Saturday, June 17, 2006


Traders come to the markets with great expectations, but few make
profits and most wash out. The industry hides good statistics from
the public, while promoting its Big Lie that money lost by losers goes
to winners. In fact, winners collect only a fraction of the money lost by
losers. The bulk of losses goes to the trading industry as the cost of
doing business—commissions, slippage, and expenses—by both winners
and losers. A successful trader must hop over several high hurdles—
and keep hopping. Being better than average is not good
enough—you have to be head and shoulders above the crowd. You
can win only if you have both knowledge and discipline.
Most amateurs come to the markets with half-baked trading plans,
clueless about psychology or money management. Most get hurt and
quit after a few painful hits. Others find more cash and return to trading.
We do not have to call people who keep dropping money in the
markets losers because they do get something in return. What they get
is fantastic entertainment value.
Markets are the most entertaining places on the face of the Earth.
They are like a card game, a chess game, and a horse race all rolled
into one. The game goes on at all hours—you can always find action.
Most people live in a deep invisible groove—no need to think,
make decisions, feel the raw edge of life. The routine does feel
comfortable—but deathly boring.
Even amusements stop being fun. How many Hollywood movies
can you watch on a weekend until they all become a blur? How many trips
to Disneyland can you take before all the rides in plastic soap dishes
feel like one endless ride to nowhere? To quote Thoreau again, “A
stereotyped but unconscious despair is concealed even under what are
called games and amusements of mankind. There is no play in them.”
And then you open a trading account and punch in an order to buy
500 shares of Intel. Anyone with a few thousand dollars can escape the
routine and find excitement in the markets.
Suddenly, the world is in living color! Intel ticks up half a point—
you check quotes, run out for a newspaper, and tune in for the latest
updates. If you have a computer at work, you set up a little quote window
to keep an eye on your stock. Before the Internet, people used
to buy pocket FM receivers for market quotes and hide them in halfopen
desk drawers. Their antennae, sticking out of desks of middleaged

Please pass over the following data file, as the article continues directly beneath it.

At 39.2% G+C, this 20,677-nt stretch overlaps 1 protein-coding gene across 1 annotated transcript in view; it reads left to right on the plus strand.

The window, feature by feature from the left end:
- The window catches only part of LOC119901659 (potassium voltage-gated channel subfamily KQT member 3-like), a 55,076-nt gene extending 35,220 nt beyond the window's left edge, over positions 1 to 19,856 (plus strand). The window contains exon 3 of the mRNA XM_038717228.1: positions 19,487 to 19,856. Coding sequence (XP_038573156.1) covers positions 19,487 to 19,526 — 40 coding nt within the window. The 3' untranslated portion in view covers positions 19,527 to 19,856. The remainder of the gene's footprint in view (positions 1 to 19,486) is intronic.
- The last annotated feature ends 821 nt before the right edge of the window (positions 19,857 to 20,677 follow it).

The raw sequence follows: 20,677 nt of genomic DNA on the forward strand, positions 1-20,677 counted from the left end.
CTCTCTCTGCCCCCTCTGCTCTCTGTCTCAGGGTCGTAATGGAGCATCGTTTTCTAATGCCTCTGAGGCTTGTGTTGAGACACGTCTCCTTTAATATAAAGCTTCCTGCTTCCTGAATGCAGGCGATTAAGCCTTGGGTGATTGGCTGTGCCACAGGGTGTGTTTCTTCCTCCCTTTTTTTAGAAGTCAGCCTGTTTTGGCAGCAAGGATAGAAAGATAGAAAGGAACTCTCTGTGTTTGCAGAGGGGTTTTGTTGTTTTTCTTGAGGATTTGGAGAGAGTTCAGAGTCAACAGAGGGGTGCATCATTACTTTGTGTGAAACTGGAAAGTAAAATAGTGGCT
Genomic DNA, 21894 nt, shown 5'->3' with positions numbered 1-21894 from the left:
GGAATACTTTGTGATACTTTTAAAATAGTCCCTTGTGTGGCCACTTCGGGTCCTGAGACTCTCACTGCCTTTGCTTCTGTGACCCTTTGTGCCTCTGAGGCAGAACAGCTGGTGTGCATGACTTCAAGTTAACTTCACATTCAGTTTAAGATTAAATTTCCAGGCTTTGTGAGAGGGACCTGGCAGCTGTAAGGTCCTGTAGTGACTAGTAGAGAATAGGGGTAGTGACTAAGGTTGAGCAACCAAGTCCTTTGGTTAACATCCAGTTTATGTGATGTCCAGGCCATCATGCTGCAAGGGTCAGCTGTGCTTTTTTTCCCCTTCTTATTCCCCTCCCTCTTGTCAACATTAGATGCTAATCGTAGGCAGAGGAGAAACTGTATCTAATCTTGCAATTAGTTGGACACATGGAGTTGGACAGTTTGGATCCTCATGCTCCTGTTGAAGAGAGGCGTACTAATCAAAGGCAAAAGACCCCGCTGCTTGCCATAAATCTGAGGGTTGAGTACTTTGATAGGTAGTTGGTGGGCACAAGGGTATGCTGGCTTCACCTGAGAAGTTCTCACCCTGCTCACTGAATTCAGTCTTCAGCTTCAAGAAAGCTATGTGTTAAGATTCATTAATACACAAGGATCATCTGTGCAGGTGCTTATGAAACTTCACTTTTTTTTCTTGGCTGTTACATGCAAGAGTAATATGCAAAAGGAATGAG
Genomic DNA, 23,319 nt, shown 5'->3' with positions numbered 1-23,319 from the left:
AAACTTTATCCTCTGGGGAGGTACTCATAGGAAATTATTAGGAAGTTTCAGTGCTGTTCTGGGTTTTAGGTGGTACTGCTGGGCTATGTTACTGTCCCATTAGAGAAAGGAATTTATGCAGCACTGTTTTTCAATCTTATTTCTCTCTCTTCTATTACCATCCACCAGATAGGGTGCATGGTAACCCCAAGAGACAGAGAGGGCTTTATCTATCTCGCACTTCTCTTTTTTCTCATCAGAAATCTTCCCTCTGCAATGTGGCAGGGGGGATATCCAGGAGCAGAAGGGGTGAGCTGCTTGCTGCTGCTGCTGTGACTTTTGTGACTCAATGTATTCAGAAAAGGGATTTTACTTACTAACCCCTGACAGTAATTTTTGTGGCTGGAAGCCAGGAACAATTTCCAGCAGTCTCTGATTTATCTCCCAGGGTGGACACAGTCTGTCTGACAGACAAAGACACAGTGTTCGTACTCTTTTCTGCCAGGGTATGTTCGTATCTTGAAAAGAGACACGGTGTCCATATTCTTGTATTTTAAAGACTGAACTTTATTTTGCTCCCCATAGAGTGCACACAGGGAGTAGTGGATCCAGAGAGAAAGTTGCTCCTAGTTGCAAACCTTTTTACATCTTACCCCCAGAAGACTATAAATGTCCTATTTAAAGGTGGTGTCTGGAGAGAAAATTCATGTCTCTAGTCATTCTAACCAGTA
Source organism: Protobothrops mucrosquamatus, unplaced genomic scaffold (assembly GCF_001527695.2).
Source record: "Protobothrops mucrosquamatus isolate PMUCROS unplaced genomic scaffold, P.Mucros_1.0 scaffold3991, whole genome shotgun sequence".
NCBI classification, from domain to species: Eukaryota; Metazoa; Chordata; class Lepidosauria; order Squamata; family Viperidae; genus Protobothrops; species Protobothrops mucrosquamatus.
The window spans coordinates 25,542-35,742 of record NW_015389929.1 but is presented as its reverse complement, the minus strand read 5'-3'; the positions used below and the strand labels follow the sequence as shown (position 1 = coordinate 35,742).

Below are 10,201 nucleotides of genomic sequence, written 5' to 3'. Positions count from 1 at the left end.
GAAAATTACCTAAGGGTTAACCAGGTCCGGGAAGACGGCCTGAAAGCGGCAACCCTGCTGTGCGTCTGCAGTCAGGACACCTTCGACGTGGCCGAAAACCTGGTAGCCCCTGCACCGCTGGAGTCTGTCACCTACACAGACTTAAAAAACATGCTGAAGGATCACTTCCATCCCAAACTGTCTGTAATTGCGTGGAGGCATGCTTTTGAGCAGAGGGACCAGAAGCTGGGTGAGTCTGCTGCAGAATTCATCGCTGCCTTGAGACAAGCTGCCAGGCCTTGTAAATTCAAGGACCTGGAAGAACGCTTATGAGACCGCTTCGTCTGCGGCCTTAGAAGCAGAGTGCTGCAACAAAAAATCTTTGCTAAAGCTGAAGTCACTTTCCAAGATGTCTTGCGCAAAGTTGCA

men, looked like beams of light shining into prison cells.
Intel is up a point! Should you sell and take profits? Buy more and
double up? Your heart is pounding—you feel alive! Now it’s up three
points. You multiply that by the number of shares you have and realize
that your profits after just a few hours are close to your weekly salary.
You start calculating percentage returns—if you continue trading like
that for the rest of the year, what a fortune you’ll have by Christmas!
Suddenly you raise your eyes from the calculator to see that Intel has
dropped two points. Your stomach is tied in a knot, your face pushes
into the screen, you hunch over, compressing your lungs, reducing the
flow of blood to the brain, which is a terrible position for making decisions.
You are flooded with anxiety, like a trapped animal.
You are hurting—but you are alive!
Trading is the most exciting activity that a person can do with
their clothes on. Trouble is, you cannot feel excited and make money
at the same time. Think of a casino, where amateurs celebrate over free
drinks, while professional card-counters coldly play game after game,
folding most of the time, and pressing their advantage when the card
count gives them a slight edge over the house. To be a successful trader,
you have to develop iron discipline (Mind), acquire an edge over the
markets (Method), and control risks in your trading account (Money).


rajesh said...

hi rohit, very good words said by u in "THE DISCIPLINED TRADER" , i feel very happy with urs comments about trader ,well , keep going on like this rohit bhai, i wish all success for u in urs life , and keep helping like this to all friends in future also. thanks again for urs article


Anonymous said...

Good article !
Do most of us keep that sort of discipline ?
No we don't !
Let us all try to be more disciplined !



Anonymous said...

simply simple but to be with this vision one need enormoust will to be disciplined , yes that is the key
keep going rish

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